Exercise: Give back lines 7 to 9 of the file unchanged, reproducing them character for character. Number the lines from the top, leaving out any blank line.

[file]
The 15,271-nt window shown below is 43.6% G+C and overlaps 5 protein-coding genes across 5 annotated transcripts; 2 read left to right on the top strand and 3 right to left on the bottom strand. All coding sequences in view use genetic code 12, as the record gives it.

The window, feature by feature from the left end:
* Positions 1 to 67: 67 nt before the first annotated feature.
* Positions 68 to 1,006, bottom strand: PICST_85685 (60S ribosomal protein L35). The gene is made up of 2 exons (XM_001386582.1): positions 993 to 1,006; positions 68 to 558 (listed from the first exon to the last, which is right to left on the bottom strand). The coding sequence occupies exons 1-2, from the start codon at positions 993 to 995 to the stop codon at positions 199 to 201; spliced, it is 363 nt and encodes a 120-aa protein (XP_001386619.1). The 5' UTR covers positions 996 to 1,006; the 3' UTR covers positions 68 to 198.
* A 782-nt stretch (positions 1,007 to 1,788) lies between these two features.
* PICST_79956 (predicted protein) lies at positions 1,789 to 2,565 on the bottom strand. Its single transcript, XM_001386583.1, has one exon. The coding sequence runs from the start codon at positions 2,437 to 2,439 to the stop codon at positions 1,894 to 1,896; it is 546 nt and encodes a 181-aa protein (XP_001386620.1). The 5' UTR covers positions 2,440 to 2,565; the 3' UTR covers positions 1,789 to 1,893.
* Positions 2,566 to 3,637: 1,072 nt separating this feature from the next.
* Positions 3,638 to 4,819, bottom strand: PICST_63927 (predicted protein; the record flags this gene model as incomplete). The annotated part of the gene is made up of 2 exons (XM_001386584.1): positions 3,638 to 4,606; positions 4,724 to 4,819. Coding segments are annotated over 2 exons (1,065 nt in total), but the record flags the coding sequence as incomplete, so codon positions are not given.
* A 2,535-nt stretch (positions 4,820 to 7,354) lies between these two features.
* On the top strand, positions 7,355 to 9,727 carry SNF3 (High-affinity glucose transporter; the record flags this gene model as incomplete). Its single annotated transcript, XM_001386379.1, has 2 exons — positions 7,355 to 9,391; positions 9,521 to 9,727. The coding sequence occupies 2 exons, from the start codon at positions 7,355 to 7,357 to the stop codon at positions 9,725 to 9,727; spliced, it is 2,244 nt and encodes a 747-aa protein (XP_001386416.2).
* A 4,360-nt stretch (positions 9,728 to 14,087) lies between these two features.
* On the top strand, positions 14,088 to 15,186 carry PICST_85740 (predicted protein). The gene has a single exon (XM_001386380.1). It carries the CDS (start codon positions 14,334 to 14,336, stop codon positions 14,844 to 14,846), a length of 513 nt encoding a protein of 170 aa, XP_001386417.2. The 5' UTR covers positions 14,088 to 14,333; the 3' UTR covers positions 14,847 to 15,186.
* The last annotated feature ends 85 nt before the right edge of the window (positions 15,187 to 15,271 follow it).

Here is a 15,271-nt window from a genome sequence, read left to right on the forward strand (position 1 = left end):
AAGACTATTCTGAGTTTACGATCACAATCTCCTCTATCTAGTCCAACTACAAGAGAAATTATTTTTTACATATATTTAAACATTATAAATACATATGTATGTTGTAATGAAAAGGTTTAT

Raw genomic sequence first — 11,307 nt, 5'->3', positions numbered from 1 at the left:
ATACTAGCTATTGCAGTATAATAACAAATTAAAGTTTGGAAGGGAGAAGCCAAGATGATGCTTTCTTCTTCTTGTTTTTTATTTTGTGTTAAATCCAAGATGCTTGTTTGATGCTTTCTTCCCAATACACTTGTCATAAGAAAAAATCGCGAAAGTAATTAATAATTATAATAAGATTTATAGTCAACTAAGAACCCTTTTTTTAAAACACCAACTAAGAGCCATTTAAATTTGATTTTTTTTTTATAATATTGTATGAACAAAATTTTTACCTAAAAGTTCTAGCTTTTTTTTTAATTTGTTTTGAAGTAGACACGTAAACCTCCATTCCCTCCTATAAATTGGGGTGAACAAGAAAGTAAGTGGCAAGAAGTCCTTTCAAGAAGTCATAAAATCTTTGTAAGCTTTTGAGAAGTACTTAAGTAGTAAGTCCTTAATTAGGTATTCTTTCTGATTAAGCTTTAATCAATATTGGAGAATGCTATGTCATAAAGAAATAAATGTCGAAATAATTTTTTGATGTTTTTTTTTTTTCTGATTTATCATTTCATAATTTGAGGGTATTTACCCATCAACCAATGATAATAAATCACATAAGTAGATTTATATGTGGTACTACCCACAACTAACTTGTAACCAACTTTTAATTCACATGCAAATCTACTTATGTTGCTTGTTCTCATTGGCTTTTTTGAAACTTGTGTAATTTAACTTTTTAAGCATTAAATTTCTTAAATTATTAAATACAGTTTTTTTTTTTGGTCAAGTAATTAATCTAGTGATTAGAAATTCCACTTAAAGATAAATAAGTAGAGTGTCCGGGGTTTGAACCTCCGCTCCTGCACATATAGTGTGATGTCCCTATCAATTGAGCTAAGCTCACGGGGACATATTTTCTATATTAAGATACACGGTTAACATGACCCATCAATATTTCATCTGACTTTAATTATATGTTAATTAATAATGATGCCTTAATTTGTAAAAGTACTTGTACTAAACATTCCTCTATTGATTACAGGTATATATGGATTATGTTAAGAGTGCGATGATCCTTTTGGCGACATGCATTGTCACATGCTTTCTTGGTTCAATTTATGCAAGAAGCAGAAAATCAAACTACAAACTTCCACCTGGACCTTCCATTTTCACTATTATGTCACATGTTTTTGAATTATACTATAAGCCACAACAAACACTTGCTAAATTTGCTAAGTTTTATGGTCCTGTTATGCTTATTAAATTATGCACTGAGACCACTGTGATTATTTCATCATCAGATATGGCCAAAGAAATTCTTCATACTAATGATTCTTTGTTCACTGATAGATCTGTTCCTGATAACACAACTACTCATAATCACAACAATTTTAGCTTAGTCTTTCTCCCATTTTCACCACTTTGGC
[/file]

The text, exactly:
* Positions 2,566 to 3,637: 1,072 nt separating this feature from the next.
* Positions 3,638 to 4,819, bottom strand: PICST_63927 (predicted protein; the record flags this gene model as incomplete). The annotated part of the gene is made up of 2 exons (XM_001386584.1): positions 3,638 to 4,606; positions 4,724 to 4,819. Coding segments are annotated over 2 exons (1,065 nt in total), but the record flags the coding sequence as incomplete, so codon positions are not given.
* A 2,535-nt stretch (positions 4,820 to 7,354) lies between these two features.